Are digital screens affecting your vision?

Turns out, they could be. Computer Vision Syndrome (CVS), a.k.a. digital eye strain, refers to a group of vision-related issues that can pop up from using digital devices for a long period of time.

Smiling young woman looking at a tablet.

Symptoms of Computer Vision Syndrome

  • Dry eyes
  • Headaches
  • Blurred vision

  • Eyestrain
  • Neck and shoulder pain

How to go easier on your eyes

In addition to having to focus and refocus on screens, there's a 60% decrease in the amount of blinking when using digital devices, which can dry out your eyes, contributing to the possibility of digital eye strain.

Fortunately, there are ways to help.

  • Look 20 feet away for 20 seconds, every 20 minutes
  • Keep your computer screen 20-28 inches away from your face and slightly below eye level
  • Try to remember to blink

ACUVUE OASYS Max contact lens box.

Life demands more of your eyes

ACUVUE® OASYS MAX 1-Day contact lenses are intentionally designed with innovative technologies to help with today's digitally intense lifestyle.

Do more for your vision off-screen

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Stay protected from UV rays#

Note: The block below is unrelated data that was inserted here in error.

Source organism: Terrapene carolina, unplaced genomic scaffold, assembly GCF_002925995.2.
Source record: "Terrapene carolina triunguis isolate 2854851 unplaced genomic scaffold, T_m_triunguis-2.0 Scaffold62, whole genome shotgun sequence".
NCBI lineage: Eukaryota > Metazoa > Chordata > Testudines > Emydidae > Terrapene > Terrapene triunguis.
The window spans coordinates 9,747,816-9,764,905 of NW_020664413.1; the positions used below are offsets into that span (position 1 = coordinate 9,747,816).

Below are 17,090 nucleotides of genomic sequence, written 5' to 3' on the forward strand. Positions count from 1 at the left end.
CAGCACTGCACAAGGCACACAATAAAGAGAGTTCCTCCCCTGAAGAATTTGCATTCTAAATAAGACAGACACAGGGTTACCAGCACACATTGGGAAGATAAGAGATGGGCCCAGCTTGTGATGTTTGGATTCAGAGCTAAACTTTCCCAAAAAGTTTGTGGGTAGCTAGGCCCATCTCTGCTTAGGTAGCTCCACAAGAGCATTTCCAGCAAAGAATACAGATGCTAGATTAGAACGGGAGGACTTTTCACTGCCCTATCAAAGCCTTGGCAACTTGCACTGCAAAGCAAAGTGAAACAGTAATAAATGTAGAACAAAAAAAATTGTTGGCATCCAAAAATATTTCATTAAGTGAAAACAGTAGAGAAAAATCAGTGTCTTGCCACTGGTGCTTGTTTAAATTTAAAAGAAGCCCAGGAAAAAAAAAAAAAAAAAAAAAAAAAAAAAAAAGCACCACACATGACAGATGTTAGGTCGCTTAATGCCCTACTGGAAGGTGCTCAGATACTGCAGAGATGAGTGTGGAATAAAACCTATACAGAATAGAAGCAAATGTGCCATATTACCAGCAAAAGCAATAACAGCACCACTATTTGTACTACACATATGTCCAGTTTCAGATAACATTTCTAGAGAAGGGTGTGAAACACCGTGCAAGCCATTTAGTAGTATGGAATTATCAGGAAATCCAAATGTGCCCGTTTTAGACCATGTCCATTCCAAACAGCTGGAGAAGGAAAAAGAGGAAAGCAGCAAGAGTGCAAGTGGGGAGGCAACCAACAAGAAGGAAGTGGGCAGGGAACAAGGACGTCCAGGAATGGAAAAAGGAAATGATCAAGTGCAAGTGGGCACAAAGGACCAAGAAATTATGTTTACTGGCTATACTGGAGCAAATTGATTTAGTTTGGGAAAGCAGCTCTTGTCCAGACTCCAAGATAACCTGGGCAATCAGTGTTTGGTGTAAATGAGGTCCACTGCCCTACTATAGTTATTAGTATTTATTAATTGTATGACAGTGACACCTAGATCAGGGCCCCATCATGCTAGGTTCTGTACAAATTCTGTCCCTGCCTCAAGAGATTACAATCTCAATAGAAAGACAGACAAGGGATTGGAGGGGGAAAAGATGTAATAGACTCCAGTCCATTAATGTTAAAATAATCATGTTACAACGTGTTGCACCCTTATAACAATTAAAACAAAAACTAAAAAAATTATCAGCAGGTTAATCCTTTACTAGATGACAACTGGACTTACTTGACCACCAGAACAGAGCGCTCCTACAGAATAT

We know to protect our skin from the sun, but what about our eyes?

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Eat eye-healthy foods

Did you know that your diet can impact your eye health?


#Helps protect against transmission of harmful UV radiation to the cornea and into the eye.
WARNING: UV-absorbing contact lenses are NOT substitutes for protective UV-absorbing eyewear such as UV-absorbing goggles or sunglasses because they do not completely cover the eye and surrounding area. You should continue to use UV-absorbing eyewear as directed. NOTE: Long-term exposure to UV radiation is one of the risk factors associated with cataracts. Exposure is based on a number of factors such as environmental conditions (altitude, geography, cloud cover) and personal factors (extent and nature of outdoor activities). UV-blocking contact lenses help provide protection against harmful UV radiation. However, clinical studies have not been done to demonstrate that wearing UV-blocking contact lenses reduces the risk of developing cataracts or other eye disorders. Consult your eye care practitioner for more information.

Important information for contact lens wearers: ACUVUE Contact Lenses are available by prescription only for vision correction. An eye care professional will determine whether contact lenses are right for you. Although rare, serious eye problems can develop while wearing contact lenses. To help avoid these problems, follow the wear and replacement schedule and the lens care instructions provided by your eye doctor. Do not wear contact lenses if you have an eye infection, or experience eye discomfort, excessive tearing, vision changes, redness or other eye problems. If one of these conditions occurs, remove the lens and contact your eye doctor immediately. For more information on proper wear, care and safety, talk to your eye care professional, call 1-800-843-2020, or download the Patient Instruction Guides.



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